I have created the repository long time ago when I was the only user. Now I need to add another user, so I created a usergroup where I added the both users and did the following:

chmod -R user1:usergroup svnrepo/*
chown -R 0770 svnrepo/*

Now we all have the ability to update and commit but the problem is that when one of us commits, it aparently changes the owner of svnrepo/db/current (to the user who committed) and the other person loses access to the repo, until I manually set the proper owner again.

Do you have an idea how to fix that? It is extremely annoying...


I don't believe this is a recommended way to share access to a SVN repository. You're using the file:/// protocol to access the repo and it's generally discouraged to do it this way. See this StackOverflow Q&A titled: svn repository on Windows network share.

From the TortoiseSVN documentation

file:// access is intended for local, single-user access only, particularly testing and debugging. When you want to share the repository you really need to set up a proper server, and it is not nearly as difficult as you might think. Read the section called “Accessing the Repository” for guidelines on choosing and setting up a server.

This same sentiment is echoed in the SVN Bean Book as well.

Do not be seduced by the simple idea of having all of your users access a repository directly via file:// URLs. Even if the repository is readily available to everyone via a network share, this is a bad idea. It removes any layers of protection between the users and the repository: users can accidentally (or intentionally) corrupt the repository database, it becomes hard to take the repository offline for inspection or upgrade, and it can lead to a mess of file permission problems (see the section called “Supporting Multiple Repository Access Methods”). Note that this is also one of the reasons we warn against accessing repositories via svn+ssh:// URLs—from a security standpoint, it's effectively the same as local users accessing via file://, and it can entail all the same problems if the administrator isn't careful.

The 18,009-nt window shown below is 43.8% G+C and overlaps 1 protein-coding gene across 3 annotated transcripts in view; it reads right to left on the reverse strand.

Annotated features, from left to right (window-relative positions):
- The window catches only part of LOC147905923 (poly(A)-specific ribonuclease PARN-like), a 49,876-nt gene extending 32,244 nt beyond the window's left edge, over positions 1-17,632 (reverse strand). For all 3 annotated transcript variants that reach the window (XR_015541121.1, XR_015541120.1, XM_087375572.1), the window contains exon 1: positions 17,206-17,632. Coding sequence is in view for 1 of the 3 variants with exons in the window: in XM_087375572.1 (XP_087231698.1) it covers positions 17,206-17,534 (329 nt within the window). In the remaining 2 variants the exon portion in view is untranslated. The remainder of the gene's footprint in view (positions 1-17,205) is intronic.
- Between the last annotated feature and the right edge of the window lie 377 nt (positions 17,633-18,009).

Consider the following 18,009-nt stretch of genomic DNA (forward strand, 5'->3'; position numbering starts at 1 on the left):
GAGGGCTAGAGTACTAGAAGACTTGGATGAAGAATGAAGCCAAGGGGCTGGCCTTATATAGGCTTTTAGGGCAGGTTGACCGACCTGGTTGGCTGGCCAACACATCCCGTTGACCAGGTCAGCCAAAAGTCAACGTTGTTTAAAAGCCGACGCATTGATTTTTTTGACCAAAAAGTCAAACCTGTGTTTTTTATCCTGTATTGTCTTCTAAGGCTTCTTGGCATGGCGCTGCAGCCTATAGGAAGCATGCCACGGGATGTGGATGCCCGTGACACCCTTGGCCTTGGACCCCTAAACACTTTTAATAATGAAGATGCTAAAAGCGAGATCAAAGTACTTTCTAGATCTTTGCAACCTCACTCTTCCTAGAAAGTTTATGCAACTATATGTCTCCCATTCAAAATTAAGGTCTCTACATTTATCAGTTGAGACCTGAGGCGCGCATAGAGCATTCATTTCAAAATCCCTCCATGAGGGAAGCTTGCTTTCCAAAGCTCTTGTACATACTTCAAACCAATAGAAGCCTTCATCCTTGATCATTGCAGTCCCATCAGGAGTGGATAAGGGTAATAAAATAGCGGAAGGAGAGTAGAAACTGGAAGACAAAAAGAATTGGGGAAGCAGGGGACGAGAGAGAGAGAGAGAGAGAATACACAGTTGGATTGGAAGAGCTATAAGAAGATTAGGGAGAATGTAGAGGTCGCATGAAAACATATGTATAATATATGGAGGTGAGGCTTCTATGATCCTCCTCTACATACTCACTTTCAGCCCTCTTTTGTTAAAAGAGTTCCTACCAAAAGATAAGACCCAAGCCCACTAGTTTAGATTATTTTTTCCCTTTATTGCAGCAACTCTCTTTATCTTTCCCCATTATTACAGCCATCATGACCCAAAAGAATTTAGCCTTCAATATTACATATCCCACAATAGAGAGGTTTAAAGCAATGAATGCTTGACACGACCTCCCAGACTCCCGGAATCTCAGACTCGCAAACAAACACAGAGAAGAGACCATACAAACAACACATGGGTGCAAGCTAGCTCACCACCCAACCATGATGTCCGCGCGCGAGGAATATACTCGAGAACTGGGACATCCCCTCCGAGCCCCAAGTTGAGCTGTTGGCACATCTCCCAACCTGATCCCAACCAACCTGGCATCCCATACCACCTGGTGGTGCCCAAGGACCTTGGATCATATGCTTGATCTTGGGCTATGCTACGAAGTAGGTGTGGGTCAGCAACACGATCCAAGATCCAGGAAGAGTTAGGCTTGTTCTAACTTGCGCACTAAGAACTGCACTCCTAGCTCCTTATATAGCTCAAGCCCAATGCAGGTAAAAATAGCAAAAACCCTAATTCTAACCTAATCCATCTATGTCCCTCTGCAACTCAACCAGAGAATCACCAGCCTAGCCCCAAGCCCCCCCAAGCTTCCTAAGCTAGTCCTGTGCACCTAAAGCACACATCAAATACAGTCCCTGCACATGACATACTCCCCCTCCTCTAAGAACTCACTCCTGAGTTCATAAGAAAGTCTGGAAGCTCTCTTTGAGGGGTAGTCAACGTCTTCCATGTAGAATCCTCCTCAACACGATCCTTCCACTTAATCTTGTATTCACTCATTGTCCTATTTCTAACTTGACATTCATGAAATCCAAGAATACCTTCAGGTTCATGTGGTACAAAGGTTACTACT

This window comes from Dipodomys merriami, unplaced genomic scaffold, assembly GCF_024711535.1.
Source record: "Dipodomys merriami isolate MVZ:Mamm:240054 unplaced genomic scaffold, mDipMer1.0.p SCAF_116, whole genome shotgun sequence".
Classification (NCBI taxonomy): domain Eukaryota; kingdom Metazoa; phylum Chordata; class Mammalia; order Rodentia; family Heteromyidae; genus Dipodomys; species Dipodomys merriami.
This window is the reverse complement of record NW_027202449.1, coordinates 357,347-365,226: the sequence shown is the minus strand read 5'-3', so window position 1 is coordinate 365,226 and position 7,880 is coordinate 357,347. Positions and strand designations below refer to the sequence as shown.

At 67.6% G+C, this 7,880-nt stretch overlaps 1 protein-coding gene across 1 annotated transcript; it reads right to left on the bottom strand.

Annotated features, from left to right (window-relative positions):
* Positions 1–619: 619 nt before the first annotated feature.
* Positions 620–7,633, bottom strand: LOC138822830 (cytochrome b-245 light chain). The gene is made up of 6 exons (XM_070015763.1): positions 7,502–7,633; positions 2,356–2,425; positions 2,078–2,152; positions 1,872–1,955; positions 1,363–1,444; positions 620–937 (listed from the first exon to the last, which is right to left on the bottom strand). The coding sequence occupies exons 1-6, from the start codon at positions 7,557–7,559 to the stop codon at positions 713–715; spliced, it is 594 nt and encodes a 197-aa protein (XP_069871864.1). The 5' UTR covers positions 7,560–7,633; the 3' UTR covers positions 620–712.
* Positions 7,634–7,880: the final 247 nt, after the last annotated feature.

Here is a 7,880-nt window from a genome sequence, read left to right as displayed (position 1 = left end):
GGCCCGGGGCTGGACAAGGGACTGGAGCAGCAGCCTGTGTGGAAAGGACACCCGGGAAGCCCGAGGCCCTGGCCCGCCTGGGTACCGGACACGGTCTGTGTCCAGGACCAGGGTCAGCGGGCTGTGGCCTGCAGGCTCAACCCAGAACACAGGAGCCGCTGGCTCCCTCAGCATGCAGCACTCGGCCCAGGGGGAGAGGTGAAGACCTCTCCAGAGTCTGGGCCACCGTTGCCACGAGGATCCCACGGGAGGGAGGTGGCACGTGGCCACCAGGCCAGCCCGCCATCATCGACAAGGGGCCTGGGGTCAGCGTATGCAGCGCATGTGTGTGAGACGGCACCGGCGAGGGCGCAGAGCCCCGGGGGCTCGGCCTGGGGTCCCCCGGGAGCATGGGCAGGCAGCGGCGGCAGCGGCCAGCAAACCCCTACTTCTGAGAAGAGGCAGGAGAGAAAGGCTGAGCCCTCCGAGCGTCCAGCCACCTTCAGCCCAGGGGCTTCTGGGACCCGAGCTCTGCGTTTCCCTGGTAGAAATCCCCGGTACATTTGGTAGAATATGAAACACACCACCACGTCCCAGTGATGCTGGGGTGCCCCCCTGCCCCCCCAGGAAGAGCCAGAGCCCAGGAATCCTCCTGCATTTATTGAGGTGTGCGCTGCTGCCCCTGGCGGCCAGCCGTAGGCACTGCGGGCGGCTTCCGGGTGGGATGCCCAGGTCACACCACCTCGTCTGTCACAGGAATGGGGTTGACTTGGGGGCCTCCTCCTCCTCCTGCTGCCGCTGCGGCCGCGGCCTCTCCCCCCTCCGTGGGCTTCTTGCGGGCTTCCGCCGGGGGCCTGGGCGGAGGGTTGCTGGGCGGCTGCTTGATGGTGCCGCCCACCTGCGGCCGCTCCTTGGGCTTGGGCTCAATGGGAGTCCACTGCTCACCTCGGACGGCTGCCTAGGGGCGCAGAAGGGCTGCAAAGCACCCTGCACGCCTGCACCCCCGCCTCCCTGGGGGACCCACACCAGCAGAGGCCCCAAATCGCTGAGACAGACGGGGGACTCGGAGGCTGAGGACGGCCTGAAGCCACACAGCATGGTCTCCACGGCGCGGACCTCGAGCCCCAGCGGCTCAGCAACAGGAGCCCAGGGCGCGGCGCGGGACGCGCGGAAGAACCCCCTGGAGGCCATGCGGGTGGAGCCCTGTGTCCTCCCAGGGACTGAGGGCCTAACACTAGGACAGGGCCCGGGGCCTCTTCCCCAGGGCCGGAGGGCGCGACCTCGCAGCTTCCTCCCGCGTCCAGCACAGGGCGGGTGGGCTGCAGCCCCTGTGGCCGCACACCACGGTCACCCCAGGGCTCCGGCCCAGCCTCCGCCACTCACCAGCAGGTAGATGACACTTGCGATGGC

Read through the SO Q&A. There are number of people attesting to problems they ran into, doing it this way where the repository got corrupted.

Better to setup an actual svnserve daemon and let it control access to the repository. It's pretty simple to set this up.


I would recommend setting up svnserve, and accessing the repo via svn:// or ssh+svn://

Alternatively, if you wish to keep using the file:// method, make sure both you and your friend are in the same group, and set the repo directory to use the set group permission

usermod -a -G <group> <user>
chgrp <group> /path/to/repo
chmod 2770 /path/to/repo

this will ensure that any new files created will inherit group permissions, and should help alleviate filesystem permission issues.

  • For setting it up I used this tutorial: howtoforge.com/debian_subversion_websvn and I am accessing the repo using svn+ssh:// . I can't tell if I am using svnserve, I don't remember such thing. – barakuda28 Jul 19 '13 at 10:10
  • From what I read online, it seems I am already using svnserve. – barakuda28 Jul 19 '13 at 10:19

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